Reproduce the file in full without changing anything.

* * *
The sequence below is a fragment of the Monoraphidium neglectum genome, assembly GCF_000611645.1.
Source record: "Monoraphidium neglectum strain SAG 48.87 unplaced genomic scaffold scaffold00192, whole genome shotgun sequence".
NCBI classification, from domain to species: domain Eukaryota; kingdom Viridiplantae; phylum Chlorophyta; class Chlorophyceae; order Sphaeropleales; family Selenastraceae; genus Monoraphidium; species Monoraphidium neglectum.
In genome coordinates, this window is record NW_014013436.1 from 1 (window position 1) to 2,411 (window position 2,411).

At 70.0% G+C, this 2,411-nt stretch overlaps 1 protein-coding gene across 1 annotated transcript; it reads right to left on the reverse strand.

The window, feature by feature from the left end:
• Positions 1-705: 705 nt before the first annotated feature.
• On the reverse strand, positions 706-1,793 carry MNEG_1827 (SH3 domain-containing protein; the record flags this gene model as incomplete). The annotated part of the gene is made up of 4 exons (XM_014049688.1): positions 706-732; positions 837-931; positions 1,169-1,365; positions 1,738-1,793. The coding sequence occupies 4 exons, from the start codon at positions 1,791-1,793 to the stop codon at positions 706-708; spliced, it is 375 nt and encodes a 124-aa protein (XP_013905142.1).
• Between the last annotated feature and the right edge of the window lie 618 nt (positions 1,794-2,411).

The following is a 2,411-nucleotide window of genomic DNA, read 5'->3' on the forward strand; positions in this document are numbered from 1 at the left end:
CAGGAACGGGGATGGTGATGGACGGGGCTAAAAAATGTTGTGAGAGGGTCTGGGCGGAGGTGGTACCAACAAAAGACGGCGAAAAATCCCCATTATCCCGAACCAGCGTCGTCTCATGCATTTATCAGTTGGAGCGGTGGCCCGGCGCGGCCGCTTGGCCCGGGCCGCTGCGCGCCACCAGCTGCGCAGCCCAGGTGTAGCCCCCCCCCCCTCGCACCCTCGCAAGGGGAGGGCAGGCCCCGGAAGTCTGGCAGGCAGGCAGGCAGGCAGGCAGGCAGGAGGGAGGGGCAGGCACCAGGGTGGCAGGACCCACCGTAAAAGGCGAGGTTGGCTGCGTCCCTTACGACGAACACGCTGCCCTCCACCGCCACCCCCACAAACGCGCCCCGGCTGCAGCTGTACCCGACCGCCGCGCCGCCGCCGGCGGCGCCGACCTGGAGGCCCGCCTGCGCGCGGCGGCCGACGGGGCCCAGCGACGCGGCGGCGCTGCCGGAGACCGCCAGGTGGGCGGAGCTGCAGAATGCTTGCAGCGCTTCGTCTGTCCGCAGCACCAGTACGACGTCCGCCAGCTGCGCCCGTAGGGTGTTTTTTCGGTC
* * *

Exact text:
The sequence below is a fragment of the Monoraphidium neglectum genome, assembly GCF_000611645.1.
Source record: "Monoraphidium neglectum strain SAG 48.87 unplaced genomic scaffold scaffold00192, whole genome shotgun sequence".
NCBI classification, from domain to species: domain Eukaryota; kingdom Viridiplantae; phylum Chlorophyta; class Chlorophyceae; order Sphaeropleales; family Selenastraceae; genus Monoraphidium; species Monoraphidium neglectum.
In genome coordinates, this window is record NW_014013436.1 from 1 (window position 1) to 2,411 (window position 2,411).

At 70.0% G+C, this 2,411-nt stretch overlaps 1 protein-coding gene across 1 annotated transcript; it reads right to left on the reverse strand.

The window, feature by feature from the left end:
• Positions 1-705: 705 nt before the first annotated feature.
• On the reverse strand, positions 706-1,793 carry MNEG_1827 (SH3 domain-containing protein; the record flags this gene model as incomplete). The annotated part of the gene is made up of 4 exons (XM_014049688.1): positions 706-732; positions 837-931; positions 1,169-1,365; positions 1,738-1,793. The coding sequence occupies 4 exons, from the start codon at positions 1,791-1,793 to the stop codon at positions 706-708; spliced, it is 375 nt and encodes a 124-aa protein (XP_013905142.1).
• Between the last annotated feature and the right edge of the window lie 618 nt (positions 1,794-2,411).

The following is a 2,411-nucleotide window of genomic DNA, read 5'->3' on the forward strand; positions in this document are numbered from 1 at the left end:
CAGGAACGGGGATGGTGATGGACGGGGCTAAAAAATGTTGTGAGAGGGTCTGGGCGGAGGTGGTACCAACAAAAGACGGCGAAAAATCCCCATTATCCCGAACCAGCGTCGTCTCATGCATTTATCAGTTGGAGCGGTGGCCCGGCGCGGCCGCTTGGCCCGGGCCGCTGCGCGCCACCAGCTGCGCAGCCCAGGTGTAGCCCCCCCCCCCTCGCACCCTCGCAAGGGGAGGGCAGGCCCCGGAAGTCTGGCAGGCAGGCAGGCAGGCAGGCAGGCAGGAGGGAGGGGCAGGCACCAGGGTGGCAGGACCCACCGTAAAAGGCGAGGTTGGCTGCGTCCCTTACGACGAACACGCTGCCCTCCACCGCCACCCCCACAAACGCGCCCCGGCTGCAGCTGTACCCGACCGCCGCGCCGCCGCCGGCGGCGCCGACCTGGAGGCCCGCCTGCGCGCGGCGGCCGACGGGGCCCAGCGACGCGGCGGCGCTGCCGGAGACCGCCAGGTGGGCGGAGCTGCAGAATGCTTGCAGCGCTTCGTCTGTCCGCAGCACCAGTACGACGTCCGCCAGCTGCGCCCGTAGGGTGTTTTTTCGGTC